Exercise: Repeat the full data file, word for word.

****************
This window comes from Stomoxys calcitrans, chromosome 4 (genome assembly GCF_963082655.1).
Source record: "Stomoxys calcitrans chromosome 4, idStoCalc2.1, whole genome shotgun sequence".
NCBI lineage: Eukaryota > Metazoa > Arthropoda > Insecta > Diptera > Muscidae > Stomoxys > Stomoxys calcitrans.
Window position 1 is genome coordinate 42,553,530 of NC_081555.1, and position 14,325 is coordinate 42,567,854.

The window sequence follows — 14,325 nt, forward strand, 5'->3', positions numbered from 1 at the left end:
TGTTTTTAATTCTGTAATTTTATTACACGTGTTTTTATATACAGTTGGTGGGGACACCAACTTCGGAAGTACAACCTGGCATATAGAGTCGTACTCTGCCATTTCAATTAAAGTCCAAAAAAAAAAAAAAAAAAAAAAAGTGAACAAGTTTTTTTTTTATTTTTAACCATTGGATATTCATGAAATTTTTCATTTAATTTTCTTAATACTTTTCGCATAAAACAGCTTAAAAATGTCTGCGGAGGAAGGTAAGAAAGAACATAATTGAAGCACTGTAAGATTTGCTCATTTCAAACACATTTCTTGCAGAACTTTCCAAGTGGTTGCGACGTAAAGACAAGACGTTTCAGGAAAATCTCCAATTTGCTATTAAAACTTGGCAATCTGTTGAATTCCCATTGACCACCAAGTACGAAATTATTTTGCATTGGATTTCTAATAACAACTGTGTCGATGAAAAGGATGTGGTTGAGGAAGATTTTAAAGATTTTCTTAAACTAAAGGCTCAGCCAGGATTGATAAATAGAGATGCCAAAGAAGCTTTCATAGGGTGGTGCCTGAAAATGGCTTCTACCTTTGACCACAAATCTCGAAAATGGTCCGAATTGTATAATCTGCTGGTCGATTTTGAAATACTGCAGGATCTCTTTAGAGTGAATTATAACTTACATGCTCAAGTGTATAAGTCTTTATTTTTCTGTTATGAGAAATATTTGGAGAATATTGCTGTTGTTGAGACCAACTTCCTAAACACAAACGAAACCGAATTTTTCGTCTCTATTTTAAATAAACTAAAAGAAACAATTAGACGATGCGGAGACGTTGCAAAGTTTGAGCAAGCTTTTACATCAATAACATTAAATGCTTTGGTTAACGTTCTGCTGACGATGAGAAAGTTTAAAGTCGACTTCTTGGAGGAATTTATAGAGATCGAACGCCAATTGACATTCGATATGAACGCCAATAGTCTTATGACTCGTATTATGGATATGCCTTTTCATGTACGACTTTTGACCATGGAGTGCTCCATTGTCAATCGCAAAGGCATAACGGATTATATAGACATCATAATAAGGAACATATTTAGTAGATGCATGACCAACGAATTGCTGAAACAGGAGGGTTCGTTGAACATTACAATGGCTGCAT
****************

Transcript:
This window comes from Stomoxys calcitrans, chromosome 4 (genome assembly GCF_963082655.1).
Source record: "Stomoxys calcitrans chromosome 4, idStoCalc2.1, whole genome shotgun sequence".
NCBI lineage: Eukaryota > Metazoa > Arthropoda > Insecta > Diptera > Muscidae > Stomoxys > Stomoxys calcitrans.
Window position 1 is genome coordinate 42,553,530 of NC_081555.1, and position 14,325 is coordinate 42,567,854.

The window sequence follows — 14,325 nt, forward strand, 5'->3', positions numbered from 1 at the left end:
TGTTTTTAATTCTGTAATTTTATTACACGTGTTTTTATATACAGTTGGTGGGGACACCAACTTCGGAAGTACAACCTGGCATATAGAGTCGTACTCTGCCATTTCAATTAAAGTCCAAAAAAAAAAAAAAAAAAAAAAAGTGAACAAGTTTTTTTTTTATTTTTAACCATTGGATATTCATGAAATTTTTCATTTAATTTTCTTAATACTTTTCGCATAAAACAGCTTAAAAATGTCTGCGGAGGAAGGTAAGAAAGAACATAATTGAAGCACTGTAAGATTTGCTCATTTCAAACACATTTCTTGCAGAACTTTCCAAGTGGTTGCGACGTAAAGACAAGACGTTTCAGGAAAATCTCCAATTTGCTATTAAAACTTGGCAATCTGTTGAATTCCCATTGACCACCAAGTACGAAATTATTTTGCATTGGATTTCTAATAACAACTGTGTCGATGAAAAGGATGTGGTTGAGGAAGATTTTAAAGATTTTCTTAAACTAAAGGCTCAGCCAGGATTGATAAATAGAGATGCCAAAGAAGCTTTCATAGGGTGGTGCCTGAAAATGGCTTCTACCTTTGACCACAAATCTCGAAAATGGTCCGAATTGTATAATCTGCTGGTCGATTTTGAAATACTGCAGGATCTCTTTAGAGTGAATTATAACTTACATGCTCAAGTGTATAAGTCTTTATTTTTCTGTTATGAGAAATATTTGGAGAATATTGCTGTTGTTGAGACCAACTTCCTAAACACAAACGAAACCGAATTTTTCGTCTCTATTTTAAATAAACTAAAAGAAACAATTAGACGATGCGGAGACGTTGCAAAGTTTGAGCAAGCTTTTACATCAATAACATTAAATGCTTTGGTTAACGTTCTGCTGACGATGAGAAAGTTTAAAGTCGACTTCTTGGAGGAATTTATAGAGATCGAACGCCAATTGACATTCGATATGAACGCCAATAGTCTTATGACTCGTATTATGGATATGCCTTTTCATGTACGACTTTTGACCATGGAGTGCTCCATTGTCAATCGCAAAGGCATAACGGATTATATAGACATCATAATAAGGAACATATTTAGTAGATGCATGACCAACGAATTGCTGAAACAGGAGGGTTCGTTGAACATTACAATGGCTGCAT